Democracy in Ancient Athens

The Peloponnesian War

The Peloponnesian War between Athens and Sparta began in 431BC and ended in 404BC, lasting twenty-seven years total.  In "The First Peloponnesian War", Athenians agreed to a thirty year peace treaty with Sparta, but it only ended up lasting fourteen years before more conflict arose between the two strong forces. Sparta feared the growing strength of the Athenian government as it expanded, and conflict quickly arose when Athens decided to pursue an expedition to Corcyra.  "...Their expedition to Corcyra would renew dormant hostilities with the Spartans and ultimately embroil Athens in the most destructive of all its conflicts, the Peloponnesian War" (Hale, 138).  Continuing with a theme of hostility, "the Corinthians lost no time in descending upon the leaders of their alliance, the Spartans, to accuse Athens of breaking the peace...That winter Sparta hummed with angry allies demanding that Athens be attacked and humbled" (Hale, 143).  Under the leadership of Pericles, Athens refused to back down and conflict ensued. After a long and bloody twenty-seven years of war (detailed below in a timeline), Athens was defeated and their democracy was destroyed.  According to the historian Thucydides, the final decisive factors in the loss of the Peloponnesian War had been ships, money, and sea power (Hale, 245).  This war was a critical time period of events for Athenians, which wounded their political power for an amount of time, but never their Athenian spirits. "Soon the battered ship of state would again be afloat, lifted from its resting place and swept one final time into surge" (Hale, 246).  
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Timeline of The Peloponnesian War

431 BC- The first year of the Peloponnesian War.  Athenians evacuate the countryside, Spartans lead army of Peloponnesian league through Attica (Hale, 324).

430 BC- Second year of the Peloponnesian War.  Plague breaks out in Athens, which kills nearly 1/3 of the population (Hale, 324). 

429 BC- Third year of the war.  Pericles dies (Hale, 324).

423 BC- In the ninth year of the war, Spartan general Brasidas captures the city of Amphipolis and the Athenians and Spartans agree on a one-year truce.  Due to the capture of Amphipolis, Athenian general Thucydides is exiled (Hale, 325).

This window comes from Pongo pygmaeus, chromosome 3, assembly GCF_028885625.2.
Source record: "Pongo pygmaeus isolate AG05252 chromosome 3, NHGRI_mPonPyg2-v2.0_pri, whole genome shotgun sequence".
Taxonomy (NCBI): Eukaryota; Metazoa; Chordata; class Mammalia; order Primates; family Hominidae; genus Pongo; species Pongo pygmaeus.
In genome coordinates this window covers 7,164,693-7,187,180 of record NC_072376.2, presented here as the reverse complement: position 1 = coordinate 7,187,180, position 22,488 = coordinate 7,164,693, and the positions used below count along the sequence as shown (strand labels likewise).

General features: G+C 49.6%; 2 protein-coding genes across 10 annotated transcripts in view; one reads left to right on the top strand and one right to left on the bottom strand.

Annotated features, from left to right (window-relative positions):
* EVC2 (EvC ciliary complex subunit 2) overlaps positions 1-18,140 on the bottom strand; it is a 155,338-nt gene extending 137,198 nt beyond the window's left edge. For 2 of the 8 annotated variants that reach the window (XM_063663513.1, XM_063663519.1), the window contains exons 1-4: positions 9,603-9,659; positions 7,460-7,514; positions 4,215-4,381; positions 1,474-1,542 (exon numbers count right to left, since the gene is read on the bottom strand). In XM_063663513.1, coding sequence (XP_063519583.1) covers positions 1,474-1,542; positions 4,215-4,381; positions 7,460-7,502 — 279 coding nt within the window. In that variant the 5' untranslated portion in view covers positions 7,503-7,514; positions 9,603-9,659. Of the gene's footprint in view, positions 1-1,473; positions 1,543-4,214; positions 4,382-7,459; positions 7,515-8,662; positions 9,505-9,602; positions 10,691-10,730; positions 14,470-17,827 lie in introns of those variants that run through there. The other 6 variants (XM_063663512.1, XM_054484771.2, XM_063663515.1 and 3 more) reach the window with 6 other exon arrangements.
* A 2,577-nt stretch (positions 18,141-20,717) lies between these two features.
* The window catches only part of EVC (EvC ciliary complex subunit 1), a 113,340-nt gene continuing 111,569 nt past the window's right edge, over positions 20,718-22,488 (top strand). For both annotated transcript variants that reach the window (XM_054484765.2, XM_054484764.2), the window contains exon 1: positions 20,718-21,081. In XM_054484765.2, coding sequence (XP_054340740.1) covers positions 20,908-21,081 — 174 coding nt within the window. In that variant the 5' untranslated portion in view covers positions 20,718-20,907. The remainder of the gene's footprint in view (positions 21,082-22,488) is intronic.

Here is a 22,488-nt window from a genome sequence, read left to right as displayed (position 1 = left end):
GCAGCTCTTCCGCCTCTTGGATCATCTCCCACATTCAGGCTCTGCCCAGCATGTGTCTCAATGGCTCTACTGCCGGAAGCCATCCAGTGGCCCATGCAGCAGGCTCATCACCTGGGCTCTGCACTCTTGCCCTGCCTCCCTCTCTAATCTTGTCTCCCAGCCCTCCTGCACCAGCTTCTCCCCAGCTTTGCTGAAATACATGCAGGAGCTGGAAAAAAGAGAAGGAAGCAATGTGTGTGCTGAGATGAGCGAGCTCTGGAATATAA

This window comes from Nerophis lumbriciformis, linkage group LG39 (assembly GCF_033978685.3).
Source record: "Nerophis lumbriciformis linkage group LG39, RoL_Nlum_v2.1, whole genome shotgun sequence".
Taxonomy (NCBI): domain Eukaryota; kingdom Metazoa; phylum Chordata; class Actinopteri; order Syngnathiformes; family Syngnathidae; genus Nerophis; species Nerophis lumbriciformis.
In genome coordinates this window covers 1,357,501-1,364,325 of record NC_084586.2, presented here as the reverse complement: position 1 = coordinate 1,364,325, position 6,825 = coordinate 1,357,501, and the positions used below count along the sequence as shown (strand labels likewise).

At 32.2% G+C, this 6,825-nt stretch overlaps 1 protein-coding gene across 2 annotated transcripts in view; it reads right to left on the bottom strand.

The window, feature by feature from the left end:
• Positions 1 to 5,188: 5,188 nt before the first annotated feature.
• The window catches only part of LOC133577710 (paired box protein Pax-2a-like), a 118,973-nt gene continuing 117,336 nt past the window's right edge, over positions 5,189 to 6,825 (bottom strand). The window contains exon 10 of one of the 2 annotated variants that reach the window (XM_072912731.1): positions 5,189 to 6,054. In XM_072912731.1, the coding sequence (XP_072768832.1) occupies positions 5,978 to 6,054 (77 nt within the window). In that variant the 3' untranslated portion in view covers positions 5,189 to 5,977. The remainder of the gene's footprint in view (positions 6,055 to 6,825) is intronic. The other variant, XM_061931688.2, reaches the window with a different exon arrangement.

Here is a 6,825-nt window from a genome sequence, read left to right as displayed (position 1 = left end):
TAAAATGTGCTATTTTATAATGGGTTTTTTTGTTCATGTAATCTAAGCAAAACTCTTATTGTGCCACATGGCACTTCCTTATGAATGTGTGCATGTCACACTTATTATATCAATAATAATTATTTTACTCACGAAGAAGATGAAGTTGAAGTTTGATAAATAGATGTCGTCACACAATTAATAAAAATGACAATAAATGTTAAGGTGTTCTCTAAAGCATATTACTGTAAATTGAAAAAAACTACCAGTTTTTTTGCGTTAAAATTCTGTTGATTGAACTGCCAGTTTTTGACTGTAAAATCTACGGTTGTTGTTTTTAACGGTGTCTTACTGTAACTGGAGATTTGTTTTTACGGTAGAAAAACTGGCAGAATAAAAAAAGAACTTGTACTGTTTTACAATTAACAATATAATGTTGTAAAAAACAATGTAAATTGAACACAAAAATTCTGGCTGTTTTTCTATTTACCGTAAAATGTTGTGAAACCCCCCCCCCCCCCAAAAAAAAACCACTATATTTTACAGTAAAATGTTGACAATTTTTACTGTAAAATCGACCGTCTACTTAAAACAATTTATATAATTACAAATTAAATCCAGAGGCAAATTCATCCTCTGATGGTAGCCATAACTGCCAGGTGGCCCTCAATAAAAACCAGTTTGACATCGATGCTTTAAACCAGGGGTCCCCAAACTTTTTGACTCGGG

422 BC-  After the truce ends, Cleon and Brasidas die in battle at Amphipolis (Hale, 325). 

416 BC- Sixteenth year of war.  The Athenian fleet seizes the island of Melos and executes Melians for refusing to join the Athenian alliance (Hale, 325).

415 BC- Athenians send out a major naval expedition against Syracuse in Sicily (Hale, 325).

413 BC- Athenians send out reinforcements to Syracuse but the entire force is destroyed in a series of disastrous naval and land battles (Hale, 326).

411 BC-  Twenty-first year of war.  In Athens, oligarchs seize control of the government and establish the rule of the Four Hundred (Hale, 326).

410 BC-  Twenty-second year of war. Athenian fleet wins a victory over Spartans.  Democracy is restored at Athens follows the defeat of the oligarchic forces by Spartans in a naval battle at Eretria and the Athenians turn down a peace offer (Hale, 326).

406 BC- The Spartans blockade Athens' best ships in Mytilene harbor, but the Athenian general Conon get an appeal for help through to the Assembly.  Athenians win a victory over a Spartan fleet, but afterwards the generals are condemned to death for their failure to pick up Athenian corpses and survivors from the sea (Hale, 327).   

405 BC-  In the twenty-seventh year of the war, an Athenian fleet tracks the Spartans under Lysander to the Hellespont where the Athenians are defeated at Aegospotami in the final battle of the war (Hale, 327).  

404 BC-  The Peloponnesian war ends in early Spring with the surrender of Athens to Lysander's forces.  The Long Walls are torn down, the navy is reduced, and an oligarchy of Thirty Tyrants is imposed on Athens (Hale, 327).

403 BC- Democracy is restored at Athens when Lysander falls from power (Hale, 327).

Significance of The Peloponnesian War

The Peloponnesian War shows us the implications of an influential democracy becoming too powerful.  This style of governing could have also hindered the Athenian's performance in battle and ability to react to danger in time, due to the fact that the Athenians had to comply with the people, or demos, for every war-related decision.  This war also has a significance to the modern day sources of conflict, proving that fear, honor, and interest are the most fundamental categories that begin wars in the first place (Kagan, 233).  The excessive confidence and ambition of the Athenians proved to be a positive quality, but only when the correct type of leadership is present.  Thycidides argues "such a regime can be effective only when led by a strong, wise, competent, unselfish leader like Pericles.  Without such guidance a true democracy is likely to go astray and follow the advice of unfit, irresponsible, and selfish demagogic leaders who will lead the state...into disaster" (Kagan, 234).  This issue is still extremely relevant to our modern world and it "remains inescapably crucial to the understanding and conduct of human affairs, regardless of the intellectual fashions of our time" (Kagan, 234). 
Above is a video from, detailing the events of the Peloponnesian War, its causes, and its outcome. Enjoy!